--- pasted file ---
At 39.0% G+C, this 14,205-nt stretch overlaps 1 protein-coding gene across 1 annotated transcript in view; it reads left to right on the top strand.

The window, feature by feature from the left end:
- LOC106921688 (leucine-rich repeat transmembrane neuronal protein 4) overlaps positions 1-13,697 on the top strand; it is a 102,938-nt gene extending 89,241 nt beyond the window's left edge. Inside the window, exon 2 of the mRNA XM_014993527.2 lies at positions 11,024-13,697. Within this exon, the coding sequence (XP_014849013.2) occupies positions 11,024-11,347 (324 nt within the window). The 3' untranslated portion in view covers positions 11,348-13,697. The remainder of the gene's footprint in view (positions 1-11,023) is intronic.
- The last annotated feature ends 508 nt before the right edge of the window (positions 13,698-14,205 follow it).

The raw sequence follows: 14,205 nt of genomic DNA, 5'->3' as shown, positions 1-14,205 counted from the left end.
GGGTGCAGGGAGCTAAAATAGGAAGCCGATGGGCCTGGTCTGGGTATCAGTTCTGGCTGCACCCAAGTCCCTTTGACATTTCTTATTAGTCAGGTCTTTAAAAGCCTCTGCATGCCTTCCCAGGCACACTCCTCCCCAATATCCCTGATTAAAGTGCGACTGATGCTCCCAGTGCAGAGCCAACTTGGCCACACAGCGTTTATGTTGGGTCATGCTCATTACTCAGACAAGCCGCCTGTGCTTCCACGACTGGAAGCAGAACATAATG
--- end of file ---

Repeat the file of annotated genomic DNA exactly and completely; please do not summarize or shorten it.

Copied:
At 39.0% G+C, this 14,205-nt stretch overlaps 1 protein-coding gene across 1 annotated transcript in view; it reads left to right on the top strand.

The window, feature by feature from the left end:
- LOC106921688 (leucine-rich repeat transmembrane neuronal protein 4) overlaps positions 1-13,697 on the top strand; it is a 102,938-nt gene extending 89,241 nt beyond the window's left edge. Inside the window, exon 2 of the mRNA XM_014993527.2 lies at positions 11,024-13,697. Within this exon, the coding sequence (XP_014849013.2) occupies positions 11,024-11,347 (324 nt within the window). The 3' untranslated portion in view covers positions 11,348-13,697. The remainder of the gene's footprint in view (positions 1-11,023) is intronic.
- The last annotated feature ends 508 nt before the right edge of the window (positions 13,698-14,205 follow it).

The raw sequence follows: 14,205 nt of genomic DNA, 5'->3' as shown, positions 1-14,205 counted from the left end.
GGGTGCAGGGAGCTAAAATAGGAAGCCGATGGGCCTGGTCTGGGTATCAGTTCTGGCTGCACCCAAGTCCCTTTGACATTTCTTATTAGTCAGGTCTTTAAAAGCCTCTGCATGCCTTCCCAGGCACACTCCTCCCCAATATCCCTGATTAAAGTGCGACTGATGCTCCCAGTGCAGAGCCAACTTGGCCACACAGCGTTTATGTTGGGTCATGCTCATTACTCAGACAAGCCGCCTGTGCTTCCACGACTGGAAGCAGAACATAATG